Italy vs. Denmark: 6 Things We Learned from World Cup Qualifier

Sam LoprestiFeatured ColumnistOctober 16, 2012

Italy vs. Denmark: 6 Things We Learned from World Cup Qualifier

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    You're looking at one happy man.

    After Cesare Prandelli's Italian side gave three unconvincing performances to start World Cup qualifying, the Azzurri went into their most important game with their feet on the gas and came out vindicated.

    The Danish side the Italians faced today looked to be the Italy's toughest obstacle on the road to Brazil.  FIGC showed how important they thought the game was when they scheduled this home leg against the Danes in the San Siro—one of Italy's biggest stadiums and a ground reserved only for the highest-profile matches.

    Whether it was the personnel changes, the venue or just an overall click, Italy finally got the convincing win it needed to silence their critics.  What should we take from their 3-1 triumph?  Read on to find out.

Mario Balotelli Really Is That Crucial

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    Italy's biggest problem so far in qualifying had been a lack of sting in the tail.  Coming into Tuesday's match, only one of the forwards that saw the field for Italy at Euro 2012 had played in qualifying, Juventus' Sebastian Giovinco.  The Atomic Ant's performances have been less than stellar, and it was clear that augmentation was needed.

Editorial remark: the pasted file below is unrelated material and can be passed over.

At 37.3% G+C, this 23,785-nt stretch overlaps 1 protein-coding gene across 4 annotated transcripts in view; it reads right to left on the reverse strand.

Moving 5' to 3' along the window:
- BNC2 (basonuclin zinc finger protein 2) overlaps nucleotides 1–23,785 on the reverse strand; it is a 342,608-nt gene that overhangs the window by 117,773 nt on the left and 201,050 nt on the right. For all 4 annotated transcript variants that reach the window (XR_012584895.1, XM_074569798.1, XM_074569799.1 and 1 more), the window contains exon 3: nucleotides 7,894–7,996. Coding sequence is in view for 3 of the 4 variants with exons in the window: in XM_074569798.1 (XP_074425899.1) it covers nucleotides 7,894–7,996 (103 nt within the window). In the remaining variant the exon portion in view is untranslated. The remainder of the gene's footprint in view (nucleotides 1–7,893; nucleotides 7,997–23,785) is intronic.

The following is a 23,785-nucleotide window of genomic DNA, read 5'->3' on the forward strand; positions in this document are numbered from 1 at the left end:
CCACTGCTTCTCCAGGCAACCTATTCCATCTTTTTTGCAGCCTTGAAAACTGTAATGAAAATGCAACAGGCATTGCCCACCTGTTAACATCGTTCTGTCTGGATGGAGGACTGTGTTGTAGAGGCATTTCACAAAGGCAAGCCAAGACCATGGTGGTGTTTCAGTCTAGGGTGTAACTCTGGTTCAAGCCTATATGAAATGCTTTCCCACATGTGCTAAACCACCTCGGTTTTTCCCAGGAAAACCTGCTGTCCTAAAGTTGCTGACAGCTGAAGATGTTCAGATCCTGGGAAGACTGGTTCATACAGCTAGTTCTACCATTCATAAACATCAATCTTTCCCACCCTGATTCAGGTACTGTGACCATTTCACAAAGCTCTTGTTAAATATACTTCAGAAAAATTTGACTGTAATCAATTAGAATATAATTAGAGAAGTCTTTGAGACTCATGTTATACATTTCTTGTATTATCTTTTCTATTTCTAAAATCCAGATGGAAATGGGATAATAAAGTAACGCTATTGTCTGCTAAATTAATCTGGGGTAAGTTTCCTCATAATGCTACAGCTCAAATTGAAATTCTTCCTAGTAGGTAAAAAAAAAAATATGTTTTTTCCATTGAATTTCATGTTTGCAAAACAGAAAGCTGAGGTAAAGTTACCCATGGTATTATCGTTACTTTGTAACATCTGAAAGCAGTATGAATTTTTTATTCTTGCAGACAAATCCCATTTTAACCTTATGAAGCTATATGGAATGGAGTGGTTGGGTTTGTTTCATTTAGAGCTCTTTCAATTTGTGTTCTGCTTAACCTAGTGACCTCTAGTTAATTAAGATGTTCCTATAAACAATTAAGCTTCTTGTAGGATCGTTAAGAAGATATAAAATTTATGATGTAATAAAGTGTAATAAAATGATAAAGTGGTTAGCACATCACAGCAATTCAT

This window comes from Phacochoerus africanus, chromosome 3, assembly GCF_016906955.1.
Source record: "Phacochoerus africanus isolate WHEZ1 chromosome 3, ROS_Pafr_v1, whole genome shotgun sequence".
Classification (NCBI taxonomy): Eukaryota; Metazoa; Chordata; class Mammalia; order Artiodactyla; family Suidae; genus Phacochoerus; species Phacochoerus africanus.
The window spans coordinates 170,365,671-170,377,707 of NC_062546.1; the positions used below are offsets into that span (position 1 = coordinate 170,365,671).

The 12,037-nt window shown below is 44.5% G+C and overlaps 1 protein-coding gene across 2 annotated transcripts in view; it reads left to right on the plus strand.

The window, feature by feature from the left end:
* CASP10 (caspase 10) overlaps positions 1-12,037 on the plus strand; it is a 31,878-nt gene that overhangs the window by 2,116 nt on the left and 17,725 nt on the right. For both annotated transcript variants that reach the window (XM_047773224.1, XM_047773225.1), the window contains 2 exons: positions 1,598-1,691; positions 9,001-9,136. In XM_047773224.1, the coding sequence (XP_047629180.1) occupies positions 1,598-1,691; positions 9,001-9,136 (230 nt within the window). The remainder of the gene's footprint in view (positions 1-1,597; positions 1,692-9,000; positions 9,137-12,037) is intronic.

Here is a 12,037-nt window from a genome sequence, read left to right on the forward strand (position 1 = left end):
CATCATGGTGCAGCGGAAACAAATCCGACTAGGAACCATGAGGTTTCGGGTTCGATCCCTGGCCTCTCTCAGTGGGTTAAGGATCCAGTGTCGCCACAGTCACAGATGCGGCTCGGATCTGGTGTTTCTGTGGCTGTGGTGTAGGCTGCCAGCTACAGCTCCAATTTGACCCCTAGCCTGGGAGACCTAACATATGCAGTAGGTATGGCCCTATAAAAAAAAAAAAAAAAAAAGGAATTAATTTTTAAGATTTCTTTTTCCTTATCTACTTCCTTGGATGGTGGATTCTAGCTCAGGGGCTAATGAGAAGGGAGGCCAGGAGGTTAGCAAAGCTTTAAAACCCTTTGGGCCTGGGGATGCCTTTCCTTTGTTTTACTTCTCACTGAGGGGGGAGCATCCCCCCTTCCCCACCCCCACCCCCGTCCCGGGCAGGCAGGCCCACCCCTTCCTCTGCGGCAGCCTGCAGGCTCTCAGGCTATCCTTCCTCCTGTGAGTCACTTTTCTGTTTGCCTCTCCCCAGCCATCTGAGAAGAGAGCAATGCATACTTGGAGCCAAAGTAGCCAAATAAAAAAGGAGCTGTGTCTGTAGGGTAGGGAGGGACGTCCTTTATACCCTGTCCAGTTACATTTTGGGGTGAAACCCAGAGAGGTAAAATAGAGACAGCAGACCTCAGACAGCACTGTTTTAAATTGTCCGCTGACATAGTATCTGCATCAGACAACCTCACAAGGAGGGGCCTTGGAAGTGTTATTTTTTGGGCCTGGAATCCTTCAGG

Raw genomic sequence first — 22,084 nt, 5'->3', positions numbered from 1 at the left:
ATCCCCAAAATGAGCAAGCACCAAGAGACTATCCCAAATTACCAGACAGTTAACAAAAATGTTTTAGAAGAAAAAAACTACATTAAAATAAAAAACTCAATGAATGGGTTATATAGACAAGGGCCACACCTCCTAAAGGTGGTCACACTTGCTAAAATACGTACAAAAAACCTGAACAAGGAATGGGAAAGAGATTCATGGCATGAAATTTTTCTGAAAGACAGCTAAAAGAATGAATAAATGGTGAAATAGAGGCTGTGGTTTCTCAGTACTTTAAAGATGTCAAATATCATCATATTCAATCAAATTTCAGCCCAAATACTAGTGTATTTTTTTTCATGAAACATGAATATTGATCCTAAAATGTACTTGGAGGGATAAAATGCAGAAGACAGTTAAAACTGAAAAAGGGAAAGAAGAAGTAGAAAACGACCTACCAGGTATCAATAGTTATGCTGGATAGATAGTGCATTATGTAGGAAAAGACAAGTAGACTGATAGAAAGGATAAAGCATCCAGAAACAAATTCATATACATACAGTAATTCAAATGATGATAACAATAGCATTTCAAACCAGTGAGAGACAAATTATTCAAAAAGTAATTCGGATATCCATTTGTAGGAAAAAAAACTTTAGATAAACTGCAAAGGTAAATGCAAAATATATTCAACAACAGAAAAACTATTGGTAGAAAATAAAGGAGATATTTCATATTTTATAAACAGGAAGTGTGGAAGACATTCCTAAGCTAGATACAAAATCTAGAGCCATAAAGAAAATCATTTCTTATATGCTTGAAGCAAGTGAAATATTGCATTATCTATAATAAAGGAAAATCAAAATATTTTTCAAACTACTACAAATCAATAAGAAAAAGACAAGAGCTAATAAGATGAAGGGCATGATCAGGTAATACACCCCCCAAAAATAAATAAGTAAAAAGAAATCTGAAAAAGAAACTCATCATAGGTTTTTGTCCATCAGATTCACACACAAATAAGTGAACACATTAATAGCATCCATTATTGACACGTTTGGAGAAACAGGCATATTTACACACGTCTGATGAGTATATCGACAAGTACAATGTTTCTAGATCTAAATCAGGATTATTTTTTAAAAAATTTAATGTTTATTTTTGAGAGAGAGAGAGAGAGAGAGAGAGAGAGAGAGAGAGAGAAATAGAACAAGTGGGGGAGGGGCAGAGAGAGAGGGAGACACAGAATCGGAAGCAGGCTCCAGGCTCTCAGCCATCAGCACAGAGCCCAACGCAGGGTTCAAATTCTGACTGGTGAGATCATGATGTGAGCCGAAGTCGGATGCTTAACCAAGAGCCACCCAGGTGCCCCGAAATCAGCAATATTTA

It wouldn't have been the case had Mario Balotelli not chosen to have laser eye surgery a week before last month's slate of qualifiers.  Cesare Prandelli was forced to turn to Giovinco, Giampaolo Pazzini and a host of young, unblooded forwards to lead the Italian line, with decidedly mixed results.

    The timing of the surgery so upset Prandelli that he admitted to considering dropping Balotelli from the side for this month's qualifiers.  He thought better of it, but Balotelli was again off the field on Friday against Armenia, this time due to illness.

    Having broken his fever, Balotelli turned his attention to breaking Denmark's back line.  He set up Riccardo Montolivo's 33rd minute opener with a slick side-footed feed—an assist all the more impressive given the fact that he was being sent to the ground by a Danish defender as he slipped the ball through.  Then, with the game precariously poised at 2-1 and with Italy a man down, he took a beautiful long ball from Andrea Pirlo and touched it home just before Stephan Anderson was able to make a play on it.